Whether you call it a flat fell seam, or a flat felled seam, it's a great option for a seam that's very strong and cleanly finished. You'll encounter the flat fell seam in ready-to-wear most often in better men's shirts and in jeans (usually the inseams). We home sewists have to go through several steps to recreate what factories sew in just seconds, but the results are worth it when you need a neat and durable finish.

Technique Materials

flat fell presser foot (optional)

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  • Missing

    Aug 26, 2010, 06.21 PMby audrey2000b

    It difficult to find a good pattern of the correct length and style!! I find that I have to alter most of my patterns – what’s in my head is too specific and I feel at many times the patterns are all the same and generally not in the style I’m looking for at the time. I had a terrible time finding a fitted dress with a side zipper last fall to make my bridesmaid dress for my brother’s wedding last fall – all back zip. My wishes seemed so simple! Humph.

    As for this pattern: I like the cut and like the diagonal across the front, but not as dramatic as I want more coverage against the wind from my waist down ; ) . I’m going to play with that shape on my practice tonight.

    Will a twin needle work with any foot and any machine? I’ve heard it referenced here before, but am not familiar with them.

    Thanks!! -Hilary

    1 Reply
    • Dscn3123_large

      Aug 27, 2010, 09.59 PMby Roseana Auten

      If your machine is fairly new, it will probably accommodate a twin needle. If you’re using a machine that’s very old and not a zigzag machine, then you can’t. As with anything mechanical, consult your manual. If you can’t put your hands on a manual, there is usually information about your machine online at the manufacturer’s web site. I’ll put up a tutorial about this, too. Sound good?

  • Missing

    Aug 26, 2010, 12.43 PMby audrey2000b

    I’m working off of McCall’s 5759: http://mccallpattern.mccall.com/m5759-products-7945.php?page_id=115&search_control=display&list=search

    I can’t get the image to copy to paste it here. It has princess seams and a band that curves along the front as a border. I am lengthening it by about 9 inches (to mid-thigh) and lessening the diagonal angle of the front pieces so that I have more coat coverage in the front .

    Looking at the pattern sketch again, I think that I could do the Flat Fell Seams for the princess and side seams – then leave the front band with just my regular zig-zag finish.

    I’m also attemtping to make a removable lining for the coat so that I can wear it from fall into early winter here in New York. It’s been in the 90s for weeks now, but it’s begining to dip – I have to alter my practice jacket so that I can figure the final layout and how much fabric to buy and get it in motion!!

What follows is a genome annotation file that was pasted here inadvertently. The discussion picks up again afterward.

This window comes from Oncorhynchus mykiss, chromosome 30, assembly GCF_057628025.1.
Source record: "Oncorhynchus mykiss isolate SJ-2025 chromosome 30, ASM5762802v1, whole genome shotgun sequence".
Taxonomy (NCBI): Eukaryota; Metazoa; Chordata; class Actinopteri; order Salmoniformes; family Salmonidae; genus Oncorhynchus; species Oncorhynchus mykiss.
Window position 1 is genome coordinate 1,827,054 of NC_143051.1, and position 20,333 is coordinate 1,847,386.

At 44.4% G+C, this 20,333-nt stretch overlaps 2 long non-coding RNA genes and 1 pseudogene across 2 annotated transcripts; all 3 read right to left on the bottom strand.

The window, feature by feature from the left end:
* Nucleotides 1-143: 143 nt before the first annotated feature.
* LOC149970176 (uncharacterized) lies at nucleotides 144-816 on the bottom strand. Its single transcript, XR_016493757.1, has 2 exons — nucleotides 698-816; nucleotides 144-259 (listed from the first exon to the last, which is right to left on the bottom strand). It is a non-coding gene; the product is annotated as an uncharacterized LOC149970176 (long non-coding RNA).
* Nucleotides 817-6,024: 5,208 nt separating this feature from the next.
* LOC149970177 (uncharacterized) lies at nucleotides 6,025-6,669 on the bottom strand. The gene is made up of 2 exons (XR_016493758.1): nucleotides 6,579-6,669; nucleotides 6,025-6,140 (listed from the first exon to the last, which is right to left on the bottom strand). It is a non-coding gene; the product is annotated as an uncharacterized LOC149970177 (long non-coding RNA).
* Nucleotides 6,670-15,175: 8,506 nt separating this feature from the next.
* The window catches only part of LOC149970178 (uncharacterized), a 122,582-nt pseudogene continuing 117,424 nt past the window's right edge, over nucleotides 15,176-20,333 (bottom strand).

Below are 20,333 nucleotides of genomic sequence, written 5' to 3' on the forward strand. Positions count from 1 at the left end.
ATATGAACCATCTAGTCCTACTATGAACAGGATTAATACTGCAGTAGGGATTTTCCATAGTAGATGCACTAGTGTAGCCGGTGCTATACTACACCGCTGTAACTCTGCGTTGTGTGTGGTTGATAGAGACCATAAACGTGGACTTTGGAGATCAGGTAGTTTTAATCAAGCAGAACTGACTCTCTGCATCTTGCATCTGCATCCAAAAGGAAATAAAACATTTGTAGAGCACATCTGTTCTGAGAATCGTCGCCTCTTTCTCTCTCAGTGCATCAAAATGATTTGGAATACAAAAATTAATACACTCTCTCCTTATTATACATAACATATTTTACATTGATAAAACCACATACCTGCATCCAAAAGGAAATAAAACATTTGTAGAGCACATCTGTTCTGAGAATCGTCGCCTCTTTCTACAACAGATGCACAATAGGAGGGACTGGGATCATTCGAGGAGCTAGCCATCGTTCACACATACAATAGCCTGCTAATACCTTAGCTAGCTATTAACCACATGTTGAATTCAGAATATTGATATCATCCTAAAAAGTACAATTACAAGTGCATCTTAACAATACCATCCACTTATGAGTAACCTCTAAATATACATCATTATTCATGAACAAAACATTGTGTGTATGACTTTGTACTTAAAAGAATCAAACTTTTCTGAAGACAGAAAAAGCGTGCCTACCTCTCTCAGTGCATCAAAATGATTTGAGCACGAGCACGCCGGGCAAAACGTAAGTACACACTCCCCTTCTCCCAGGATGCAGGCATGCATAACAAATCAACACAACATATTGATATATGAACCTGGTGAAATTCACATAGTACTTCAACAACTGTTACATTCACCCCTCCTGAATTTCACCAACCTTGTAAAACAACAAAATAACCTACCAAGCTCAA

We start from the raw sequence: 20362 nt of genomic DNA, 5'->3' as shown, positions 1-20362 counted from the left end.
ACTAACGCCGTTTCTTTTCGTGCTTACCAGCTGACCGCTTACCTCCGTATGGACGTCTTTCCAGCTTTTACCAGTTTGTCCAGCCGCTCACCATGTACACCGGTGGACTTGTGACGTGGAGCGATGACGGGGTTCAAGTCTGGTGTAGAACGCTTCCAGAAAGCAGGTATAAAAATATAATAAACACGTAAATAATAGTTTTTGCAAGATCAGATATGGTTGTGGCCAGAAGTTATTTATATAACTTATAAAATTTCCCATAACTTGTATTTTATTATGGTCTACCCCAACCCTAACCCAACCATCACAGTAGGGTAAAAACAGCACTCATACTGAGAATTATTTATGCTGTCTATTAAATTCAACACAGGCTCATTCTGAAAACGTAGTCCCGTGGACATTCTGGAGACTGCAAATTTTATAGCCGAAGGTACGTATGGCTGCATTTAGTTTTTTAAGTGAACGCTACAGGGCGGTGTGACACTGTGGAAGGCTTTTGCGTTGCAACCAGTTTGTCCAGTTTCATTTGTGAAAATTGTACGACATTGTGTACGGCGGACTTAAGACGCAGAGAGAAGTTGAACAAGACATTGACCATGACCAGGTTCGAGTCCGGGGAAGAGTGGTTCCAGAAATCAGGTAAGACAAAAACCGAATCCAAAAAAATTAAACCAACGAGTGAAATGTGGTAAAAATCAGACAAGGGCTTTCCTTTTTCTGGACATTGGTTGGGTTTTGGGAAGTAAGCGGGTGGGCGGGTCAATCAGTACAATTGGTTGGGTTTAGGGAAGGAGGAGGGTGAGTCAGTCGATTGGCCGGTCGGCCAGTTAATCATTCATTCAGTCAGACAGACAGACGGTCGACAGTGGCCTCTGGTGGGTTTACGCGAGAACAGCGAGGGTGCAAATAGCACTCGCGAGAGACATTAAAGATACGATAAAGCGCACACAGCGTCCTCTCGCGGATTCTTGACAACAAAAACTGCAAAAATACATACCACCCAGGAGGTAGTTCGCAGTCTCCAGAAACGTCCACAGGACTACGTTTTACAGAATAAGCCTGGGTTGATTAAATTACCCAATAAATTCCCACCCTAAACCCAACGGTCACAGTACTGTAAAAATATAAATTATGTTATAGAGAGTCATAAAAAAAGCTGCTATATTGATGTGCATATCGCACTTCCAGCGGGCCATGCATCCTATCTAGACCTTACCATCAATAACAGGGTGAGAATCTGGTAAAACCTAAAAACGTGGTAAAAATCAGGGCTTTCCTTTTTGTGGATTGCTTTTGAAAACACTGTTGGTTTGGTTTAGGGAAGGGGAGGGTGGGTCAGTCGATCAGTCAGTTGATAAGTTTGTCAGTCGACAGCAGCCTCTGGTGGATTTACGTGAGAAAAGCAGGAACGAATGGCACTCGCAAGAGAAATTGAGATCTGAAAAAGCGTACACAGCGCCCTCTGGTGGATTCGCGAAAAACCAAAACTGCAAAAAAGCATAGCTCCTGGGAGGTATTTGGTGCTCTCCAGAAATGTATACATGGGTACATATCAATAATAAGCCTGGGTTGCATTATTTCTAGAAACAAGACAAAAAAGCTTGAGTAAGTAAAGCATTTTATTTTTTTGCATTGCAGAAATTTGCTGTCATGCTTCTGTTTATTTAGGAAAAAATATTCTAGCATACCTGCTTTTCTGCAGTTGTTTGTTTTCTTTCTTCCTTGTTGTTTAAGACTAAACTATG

Thanks for your help!! -Hilary

    1 Reply
    • Dscn3123_large

      Aug 26, 2010, 03.03 PMby Roseana Auten

      Sounds like what you like most about this jacket is its interesting collar. Have you thought of just using this collar shape on another coat pattern that’s already the length and style you need?

      I’m not sure I’d flat fell a curved seam. If you want the look of a flat fell seam, why not try this:

      1. Join your seams, right sides together.

      2. Press the seam flat; then press the seam to one side.

      3. Use a twin needle to topstitch your seam (or very carefully sew two rows of topstitching).

      4. On the wrong side, carefully trim off the excess raw edge of your seam.

      Practice on a scrap first.

      I’ll post a tutorial about it.


  • Missing

    Aug 25, 2010, 06.02 PMby audrey2000b

    You mention that this is a great seam to use when you want strength and have straigh seams. I am getting ready to make a fall jacket and want strength, but have several curved seams- some almost 90 degrees. Can you suggest a strong seam to use when you need to include curves?

    Thanks for your help!! -Hilary

    1 Reply
    • Dscn3123_large

      Aug 26, 2010, 12.00 PMby Roseana Auten

      Hi Hilary,

      Do you have a illustration of the jacket you’re making, or line drawing of the design? I may be able to make a better suggestion if I see it. Also, keep in mind that you may need or want to use more than one type of seam finish in the same project. (Yes, that’s allowed! :D )

  • Dscn3123_large

    Aug 6, 2010, 04.40 PMby Roseana Auten

    You anticipate the problem very well! Yes, thin and flowy fabrics will end up with seams that are a bit bulky. For these fabrics, I would suggest using a French seam. (Unless you want the seams to be beefed up, for some reason. Always experiment with your fabric before you forge ahead.)

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    Aug 3, 2010, 08.07 PMby magdamagda

    i love the look, do you think it would work well with thin flowy fabrics or it would stiffen the seam area because of the 3 layers of cloth?

    • This is a question
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